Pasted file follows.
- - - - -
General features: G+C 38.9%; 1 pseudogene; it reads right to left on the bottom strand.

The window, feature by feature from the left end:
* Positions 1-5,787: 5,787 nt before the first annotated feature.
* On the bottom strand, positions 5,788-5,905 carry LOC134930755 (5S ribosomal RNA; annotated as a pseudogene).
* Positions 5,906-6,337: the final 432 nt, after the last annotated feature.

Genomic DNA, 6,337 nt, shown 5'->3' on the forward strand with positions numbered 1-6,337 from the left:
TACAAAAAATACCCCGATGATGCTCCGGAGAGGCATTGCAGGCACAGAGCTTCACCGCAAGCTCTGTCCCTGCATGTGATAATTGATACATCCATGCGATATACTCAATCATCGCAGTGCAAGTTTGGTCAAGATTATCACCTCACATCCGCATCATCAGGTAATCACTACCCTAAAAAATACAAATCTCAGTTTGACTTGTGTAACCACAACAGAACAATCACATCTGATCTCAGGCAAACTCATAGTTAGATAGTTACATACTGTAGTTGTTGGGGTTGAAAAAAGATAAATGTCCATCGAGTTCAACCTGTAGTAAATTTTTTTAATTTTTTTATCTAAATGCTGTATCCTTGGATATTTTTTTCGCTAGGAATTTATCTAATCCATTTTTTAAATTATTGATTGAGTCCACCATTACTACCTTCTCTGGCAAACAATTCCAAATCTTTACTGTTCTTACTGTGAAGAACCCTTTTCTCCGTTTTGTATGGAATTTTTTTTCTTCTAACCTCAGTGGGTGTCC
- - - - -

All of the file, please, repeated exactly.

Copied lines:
General features: G+C 38.9%; 1 pseudogene; it reads right to left on the bottom strand.

The window, feature by feature from the left end:
* Positions 1-5,787: 5,787 nt before the first annotated feature.
* On the bottom strand, positions 5,788-5,905 carry LOC134930755 (5S ribosomal RNA; annotated as a pseudogene).
* Positions 5,906-6,337: the final 432 nt, after the last annotated feature.

Genomic DNA, 6,337 nt, shown 5'->3' on the forward strand with positions numbered 1-6,337 from the left:
TACAAAAAATACCCCGATGATGCTCCGGAGAGGCATTGCAGGCACAGAGCTTCACCGCAAGCTCTGTCCCTGCATGTGATAATTGATACATCCATGCGATATACTCAATCATCGCAGTGCAAGTTTGGTCAAGATTATCACCTCACATCCGCATCATCAGGTAATCACTACCCTAAAAAATACAAATCTCAGTTTGACTTGTGTAACCACAACAGAACAATCACATCTGATCTCAGGCAAACTCATAGTTAGATAGTTACATACTGTAGTTGTTGGGGTTGAAAAAAGATAAATGTCCATCGAGTTCAACCTGTAGTAAATTTTTTTAATTTTTTTATCTAAATGCTGTATCCTTGGATATTTTTTTCGCTAGGAATTTATCTAATCCATTTTTTAAATTATTGATTGAGTCCACCATTACTACCTTCTCTGGCAAACAATTCCAAATCTTTACTGTTCTTACTGTGAAGAACCCTTTTCTCCGTTTTGTATGGAATTTTTTTTCTTCTAACCTCAGTGGGTGTCC